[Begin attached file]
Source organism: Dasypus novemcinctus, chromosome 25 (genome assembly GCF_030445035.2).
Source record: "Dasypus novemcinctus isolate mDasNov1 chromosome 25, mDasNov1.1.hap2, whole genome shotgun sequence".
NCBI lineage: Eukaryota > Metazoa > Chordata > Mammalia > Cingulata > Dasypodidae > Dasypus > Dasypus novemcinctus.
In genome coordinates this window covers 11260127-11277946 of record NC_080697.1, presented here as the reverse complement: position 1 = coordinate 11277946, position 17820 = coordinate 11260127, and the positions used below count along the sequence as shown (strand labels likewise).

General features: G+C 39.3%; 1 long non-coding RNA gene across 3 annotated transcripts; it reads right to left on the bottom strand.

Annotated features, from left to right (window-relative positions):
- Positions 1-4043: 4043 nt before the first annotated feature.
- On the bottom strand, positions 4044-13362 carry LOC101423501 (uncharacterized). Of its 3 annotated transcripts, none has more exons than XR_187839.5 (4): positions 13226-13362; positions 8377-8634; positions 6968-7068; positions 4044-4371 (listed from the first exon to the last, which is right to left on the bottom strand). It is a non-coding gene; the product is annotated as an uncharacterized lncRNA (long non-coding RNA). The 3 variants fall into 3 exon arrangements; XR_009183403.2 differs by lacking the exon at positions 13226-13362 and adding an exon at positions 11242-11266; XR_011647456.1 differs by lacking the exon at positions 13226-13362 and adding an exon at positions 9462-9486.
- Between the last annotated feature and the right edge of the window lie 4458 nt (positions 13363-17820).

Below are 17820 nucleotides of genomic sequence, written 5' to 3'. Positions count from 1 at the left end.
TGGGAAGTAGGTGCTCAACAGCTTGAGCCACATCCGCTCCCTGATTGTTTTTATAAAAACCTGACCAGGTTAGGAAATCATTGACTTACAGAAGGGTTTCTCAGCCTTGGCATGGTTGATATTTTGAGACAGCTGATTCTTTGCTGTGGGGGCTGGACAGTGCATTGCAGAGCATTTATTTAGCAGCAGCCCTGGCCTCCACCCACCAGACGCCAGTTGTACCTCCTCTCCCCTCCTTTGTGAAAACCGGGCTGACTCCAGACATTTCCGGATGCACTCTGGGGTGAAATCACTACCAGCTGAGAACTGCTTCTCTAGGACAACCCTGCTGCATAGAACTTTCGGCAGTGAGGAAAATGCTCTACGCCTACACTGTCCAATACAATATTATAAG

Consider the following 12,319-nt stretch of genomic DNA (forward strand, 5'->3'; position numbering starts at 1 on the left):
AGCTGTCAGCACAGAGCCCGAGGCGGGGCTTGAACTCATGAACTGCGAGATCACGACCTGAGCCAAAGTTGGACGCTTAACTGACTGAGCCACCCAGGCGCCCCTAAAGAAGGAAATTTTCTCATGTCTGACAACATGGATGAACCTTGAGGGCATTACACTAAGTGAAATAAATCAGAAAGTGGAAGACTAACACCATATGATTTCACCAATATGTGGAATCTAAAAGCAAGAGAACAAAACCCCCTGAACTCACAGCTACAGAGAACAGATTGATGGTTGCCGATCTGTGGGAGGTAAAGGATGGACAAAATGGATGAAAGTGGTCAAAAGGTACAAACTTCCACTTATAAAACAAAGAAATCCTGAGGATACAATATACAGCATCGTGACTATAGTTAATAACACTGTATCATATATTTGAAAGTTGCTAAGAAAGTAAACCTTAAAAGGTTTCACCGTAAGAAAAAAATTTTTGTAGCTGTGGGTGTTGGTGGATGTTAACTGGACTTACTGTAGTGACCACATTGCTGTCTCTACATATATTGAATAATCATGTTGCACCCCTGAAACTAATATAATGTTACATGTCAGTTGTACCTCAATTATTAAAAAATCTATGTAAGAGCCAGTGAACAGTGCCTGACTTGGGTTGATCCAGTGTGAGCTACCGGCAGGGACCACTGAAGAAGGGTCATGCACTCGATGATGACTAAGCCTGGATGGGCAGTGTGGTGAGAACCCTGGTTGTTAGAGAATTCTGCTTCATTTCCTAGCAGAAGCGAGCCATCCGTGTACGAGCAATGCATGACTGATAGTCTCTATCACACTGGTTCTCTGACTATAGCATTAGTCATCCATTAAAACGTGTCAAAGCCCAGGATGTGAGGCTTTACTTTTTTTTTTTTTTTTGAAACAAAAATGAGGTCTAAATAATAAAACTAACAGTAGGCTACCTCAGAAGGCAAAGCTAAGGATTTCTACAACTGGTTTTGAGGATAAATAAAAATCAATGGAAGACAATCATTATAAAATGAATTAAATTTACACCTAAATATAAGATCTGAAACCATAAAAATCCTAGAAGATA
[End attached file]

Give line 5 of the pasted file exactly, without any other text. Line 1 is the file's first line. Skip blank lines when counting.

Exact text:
General features: G+C 39.3%; 1 long non-coding RNA gene across 3 annotated transcripts; it reads right to left on the bottom strand.